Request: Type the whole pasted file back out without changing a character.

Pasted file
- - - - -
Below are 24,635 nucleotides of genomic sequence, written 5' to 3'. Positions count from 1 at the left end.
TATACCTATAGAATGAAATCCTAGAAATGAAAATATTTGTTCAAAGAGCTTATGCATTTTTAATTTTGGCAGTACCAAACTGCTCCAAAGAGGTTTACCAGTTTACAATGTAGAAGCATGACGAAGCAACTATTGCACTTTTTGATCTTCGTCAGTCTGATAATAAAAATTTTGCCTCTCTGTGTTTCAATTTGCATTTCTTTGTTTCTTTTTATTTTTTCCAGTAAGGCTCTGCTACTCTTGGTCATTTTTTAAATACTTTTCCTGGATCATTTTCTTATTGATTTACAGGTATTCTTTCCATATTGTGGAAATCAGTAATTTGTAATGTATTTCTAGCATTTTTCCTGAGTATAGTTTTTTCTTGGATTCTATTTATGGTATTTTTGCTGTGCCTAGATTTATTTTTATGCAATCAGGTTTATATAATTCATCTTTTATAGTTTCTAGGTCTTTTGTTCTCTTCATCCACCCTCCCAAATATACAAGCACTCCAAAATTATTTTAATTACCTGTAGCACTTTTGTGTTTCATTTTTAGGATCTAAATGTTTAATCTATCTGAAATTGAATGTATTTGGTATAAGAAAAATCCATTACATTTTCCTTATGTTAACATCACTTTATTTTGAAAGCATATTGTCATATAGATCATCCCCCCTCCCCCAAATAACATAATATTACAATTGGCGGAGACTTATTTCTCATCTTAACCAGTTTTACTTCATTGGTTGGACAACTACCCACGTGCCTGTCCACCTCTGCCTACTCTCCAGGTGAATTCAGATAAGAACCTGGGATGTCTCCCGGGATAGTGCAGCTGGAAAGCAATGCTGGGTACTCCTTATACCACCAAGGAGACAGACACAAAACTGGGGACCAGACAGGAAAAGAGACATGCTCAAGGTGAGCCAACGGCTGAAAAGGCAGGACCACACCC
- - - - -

Below are 24,635 nucleotides of genomic sequence, written 5' to 3'. Positions count from 1 at the left end.
TATACCTATAGAATGAAATCCTAGAAATGAAAATATTTGTTCAAAGAGCTTATGCATTTTTAATTTTGGCAGTACCAAACTGCTCCAAAGAGGTTTACCAGTTTACAATGTAGAAGCATGACGAAGCAACTATTGCACTTTTTGATCTTCGTCAGTCTGATAATAAAAATTTTGCCTCTCTGTGTTTCAATTTGCATTTCTTTGTTTCTTTTTATTTTTTCCAGTAAGGCTCTGCTACTCTTGGTCATTTTTTAAATACTTTTCCTGGATCATTTTCTTATTGATTTACAGGTATTCTTTCCATATTGTGGAAATCAGTAATTTGTAATGTATTTCTAGCATTTTTCCTGAGTATAGTTTTTTCTTGGATTCTATTTATGGTATTTTTGCTGTGCCTAGATTTATTTTTATGCAATCAGGTTTATATAATTCATCTTTTATAGTTTCTAGGTCTTTTGTTCTCTTCATCCACCCTCCCAAATATACAAGCACTCCAAAATTATTTTAATTACCTGTAGCACTTTTGTGTTTCATTTTTAGGATCTAAATGTTTAATCTATCTGAAATTGAATGTATTTGGTATAAGAAAAATCCATTACATTTTCCTTATGTTAACATCACTTTATTTTGAAAGCATATTGTCATATAGATCATCCCCCCTCCCCCAAATAACATAATATTACAATTGGCGGAGACTTATTTCTCATCTTAACCAGTTTTACTTCATTGGTTGGACAACTACCCACGTGCCTGTCCACCTCTGCCTACTCTCCAGGTGAATTCAGATAAGAACCTGGGATGTCTCCCGGGATAGTGCAGCTGGAAAGCAATGCTGGGTACTCCTTATACCACCAAGGAGACAGACACAAAACTGGGGACCAGACAGGAAAAGAGACATGCTCAAGGTGAGCCAACGGCTGAAAAGGCAGGACCACACCC